Claude Puel

Why Southampton Was Right To Sack Claude Puel

Southampton's decision to axe Claude Puel after just one season appears harsh from a football sense, but in reality, was inevitable. Though there were a couple high points illuminated by flashes of his incredible tactical ingenuity, however, the handwriting had been on the wall from the word go.

When the Saints marched hundreds of miles to pluck one of France's finest managers from Nice, it wasn't cos they needed someone to remake Claudio Ranieri's fairytale run of the previous season. Neither were they eyeing another continental upset, similar to what less-fancied Roberto Di Matteo did with Chelsea in 2012. Either way, Southampton knew demanding too much from a tactician, who had never worked outside his homeland, would be extremely deluding.

Instead, they handed him a quite simple mandate; to either better or at worst, repeat last season's sixth-place finish, or forthwith get the boot. The club had been on a steady rise since 2011, improving each campaign, despite consistently auctioning their best players to rival teams. “Claude has a fantastic platform to work from and is aware that our ambition is to repeat and improve on our performances in the Premier League over the past three seasons," the club's Executive Director of Football, Les Reed, said last season.

“Claude has a track record of improving the situations he has been presented with and we are confident he can repeat this at Southampton. His Champions League and European experience will be valuable in our Europa League challenge this coming season."

Indeed, Puel has proven to have a penchant for fixing, upgrading and making things much better than he meets them. At Monaco, he won the Ligue 1 in only his first season in 2000. We all recall what happened to the Principality club afterwards; 17 barren seasons, rescued eventually by Leonardo Jardim. He then moulded Lille from a yo-yo team into a force on the continent. Succeeded by a solid stint at Lyon, leading them to their first ever Champions League semi-final in 2010, before spending four successful seasons at Nice.

Now with the stake raised a bit higher, Puel grasped he not only had to produce his usual upgrade tricks on the Saints but mustn't allow them to suffer any form of relapse. But sadly, the Frenchman failed in that regard. His team finished eighth, which on paper isn't totally dreadful, considering the strength of the sides above them. They were even more terrible in the Europa League, exiting the competition in the group phase. And not even a historic first trip to Wembley in about 15 years could spare his job.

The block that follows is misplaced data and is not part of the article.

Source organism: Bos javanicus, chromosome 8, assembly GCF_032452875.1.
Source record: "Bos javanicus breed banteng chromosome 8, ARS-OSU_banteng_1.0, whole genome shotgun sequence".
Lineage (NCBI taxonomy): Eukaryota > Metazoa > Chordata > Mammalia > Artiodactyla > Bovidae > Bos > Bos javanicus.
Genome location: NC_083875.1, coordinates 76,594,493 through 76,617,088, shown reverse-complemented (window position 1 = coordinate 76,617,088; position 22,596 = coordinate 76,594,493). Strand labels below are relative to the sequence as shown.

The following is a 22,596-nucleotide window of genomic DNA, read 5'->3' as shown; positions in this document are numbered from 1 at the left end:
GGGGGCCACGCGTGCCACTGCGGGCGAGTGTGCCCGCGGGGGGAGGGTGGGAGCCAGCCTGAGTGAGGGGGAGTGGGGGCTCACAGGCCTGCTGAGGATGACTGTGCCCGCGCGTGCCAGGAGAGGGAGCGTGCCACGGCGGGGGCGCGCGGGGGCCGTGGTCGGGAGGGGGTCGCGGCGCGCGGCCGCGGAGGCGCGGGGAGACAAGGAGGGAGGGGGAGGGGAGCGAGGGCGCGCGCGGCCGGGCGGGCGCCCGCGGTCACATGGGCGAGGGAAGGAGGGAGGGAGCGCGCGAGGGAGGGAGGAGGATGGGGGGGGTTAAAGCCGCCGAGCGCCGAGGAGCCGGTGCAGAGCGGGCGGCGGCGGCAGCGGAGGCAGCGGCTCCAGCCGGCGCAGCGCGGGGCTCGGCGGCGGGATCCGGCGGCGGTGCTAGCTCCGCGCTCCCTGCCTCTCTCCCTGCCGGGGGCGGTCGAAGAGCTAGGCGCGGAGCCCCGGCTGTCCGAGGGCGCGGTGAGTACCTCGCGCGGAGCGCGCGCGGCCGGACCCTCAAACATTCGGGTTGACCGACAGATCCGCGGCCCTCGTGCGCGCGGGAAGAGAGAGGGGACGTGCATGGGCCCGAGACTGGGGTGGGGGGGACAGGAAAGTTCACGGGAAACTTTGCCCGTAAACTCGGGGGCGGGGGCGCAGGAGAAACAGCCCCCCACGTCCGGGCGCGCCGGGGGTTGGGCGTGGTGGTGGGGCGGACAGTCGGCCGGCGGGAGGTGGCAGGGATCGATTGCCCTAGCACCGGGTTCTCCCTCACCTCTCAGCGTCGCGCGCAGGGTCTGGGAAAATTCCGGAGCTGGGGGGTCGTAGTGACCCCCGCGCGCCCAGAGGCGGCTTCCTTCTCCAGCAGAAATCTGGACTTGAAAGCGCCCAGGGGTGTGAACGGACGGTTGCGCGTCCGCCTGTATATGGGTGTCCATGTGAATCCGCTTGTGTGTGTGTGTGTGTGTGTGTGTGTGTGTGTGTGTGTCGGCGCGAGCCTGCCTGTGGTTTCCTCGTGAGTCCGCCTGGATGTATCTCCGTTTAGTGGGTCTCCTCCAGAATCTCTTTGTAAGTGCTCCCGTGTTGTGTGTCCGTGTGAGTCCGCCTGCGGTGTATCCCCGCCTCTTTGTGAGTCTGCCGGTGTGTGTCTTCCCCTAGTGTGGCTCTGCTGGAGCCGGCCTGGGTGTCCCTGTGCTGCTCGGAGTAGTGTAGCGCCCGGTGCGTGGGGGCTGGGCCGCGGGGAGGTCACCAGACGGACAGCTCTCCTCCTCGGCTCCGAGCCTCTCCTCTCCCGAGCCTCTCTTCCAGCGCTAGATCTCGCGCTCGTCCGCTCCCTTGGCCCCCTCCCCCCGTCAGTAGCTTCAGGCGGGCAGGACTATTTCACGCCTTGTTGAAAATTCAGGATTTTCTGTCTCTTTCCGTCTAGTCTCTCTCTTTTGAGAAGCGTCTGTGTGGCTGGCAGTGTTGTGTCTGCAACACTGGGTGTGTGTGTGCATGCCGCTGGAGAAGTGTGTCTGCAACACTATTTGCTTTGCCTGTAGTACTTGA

Evidently, the fans wanted more. More goals, more home victories and most importantly, more attractive and entertaining brand of football. Certainly not the dour, boring, and old-fashioned counter-attacking style the 58-year-old symbolises. Perhaps the reason they amassed just 41 goals, the lowest in the top half of the log last term. Puel's side wasn't simply shambolic but lacked creativity too, failing to score in six of their last seven home matches, further infuriating the supporters, who came clamping on him.

"I think it probably is in the end [the right call to remove Puel]," ex-Saint, Matt Le Tissier told Sky Sports. "The end of the campaign was disappointing, the Europa League campaign was pretty disappointing. We finished eighth but with 17 fewer points than last season. The cup final was a fantastic day out and we probably should have won given the chances we had. Had Claude wanted to change and be a little more attacking I think he would have still been in charge at the start of next season. I don't think he was prepared to go along with those lines."

Puel's reputation remains intact despite the sack. Only a few French managers can rival his rich resume. However, his coming to England appears to have taken Southampton backwards, hence, his sack justified.

About the Author Toby Prince

An unrepentant soccer freak other freaks call geek.

Leave a Comment: